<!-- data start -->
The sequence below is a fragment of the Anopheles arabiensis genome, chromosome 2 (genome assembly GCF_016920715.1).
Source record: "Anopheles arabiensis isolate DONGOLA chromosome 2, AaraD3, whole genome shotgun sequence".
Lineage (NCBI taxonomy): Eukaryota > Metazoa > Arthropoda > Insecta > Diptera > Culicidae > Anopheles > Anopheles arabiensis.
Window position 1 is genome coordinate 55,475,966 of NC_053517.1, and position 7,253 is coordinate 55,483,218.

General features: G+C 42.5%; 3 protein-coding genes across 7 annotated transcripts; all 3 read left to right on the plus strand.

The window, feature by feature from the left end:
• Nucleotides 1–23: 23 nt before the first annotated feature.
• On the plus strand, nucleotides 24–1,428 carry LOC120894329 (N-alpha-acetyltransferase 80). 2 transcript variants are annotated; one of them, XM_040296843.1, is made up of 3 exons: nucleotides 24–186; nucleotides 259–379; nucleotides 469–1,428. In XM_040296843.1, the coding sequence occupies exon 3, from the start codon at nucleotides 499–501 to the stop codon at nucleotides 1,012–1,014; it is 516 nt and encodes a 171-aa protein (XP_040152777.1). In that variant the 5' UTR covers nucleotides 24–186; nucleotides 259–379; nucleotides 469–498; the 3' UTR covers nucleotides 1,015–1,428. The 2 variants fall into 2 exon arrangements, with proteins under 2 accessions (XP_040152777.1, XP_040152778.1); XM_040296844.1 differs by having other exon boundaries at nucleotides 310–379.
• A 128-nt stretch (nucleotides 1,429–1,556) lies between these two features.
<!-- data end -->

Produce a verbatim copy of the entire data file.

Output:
The sequence below is a fragment of the Anopheles arabiensis genome, chromosome 2 (genome assembly GCF_016920715.1).
Source record: "Anopheles arabiensis isolate DONGOLA chromosome 2, AaraD3, whole genome shotgun sequence".
Lineage (NCBI taxonomy): Eukaryota > Metazoa > Arthropoda > Insecta > Diptera > Culicidae > Anopheles > Anopheles arabiensis.
Window position 1 is genome coordinate 55,475,966 of NC_053517.1, and position 7,253 is coordinate 55,483,218.

General features: G+C 42.5%; 3 protein-coding genes across 7 annotated transcripts; all 3 read left to right on the plus strand.

The window, feature by feature from the left end:
• Nucleotides 1–23: 23 nt before the first annotated feature.
• On the plus strand, nucleotides 24–1,428 carry LOC120894329 (N-alpha-acetyltransferase 80). 2 transcript variants are annotated; one of them, XM_040296843.1, is made up of 3 exons: nucleotides 24–186; nucleotides 259–379; nucleotides 469–1,428. In XM_040296843.1, the coding sequence occupies exon 3, from the start codon at nucleotides 499–501 to the stop codon at nucleotides 1,012–1,014; it is 516 nt and encodes a 171-aa protein (XP_040152777.1). In that variant the 5' UTR covers nucleotides 24–186; nucleotides 259–379; nucleotides 469–498; the 3' UTR covers nucleotides 1,015–1,428. The 2 variants fall into 2 exon arrangements, with proteins under 2 accessions (XP_040152777.1, XP_040152778.1); XM_040296844.1 differs by having other exon boundaries at nucleotides 310–379.
• A 128-nt stretch (nucleotides 1,429–1,556) lies between these two features.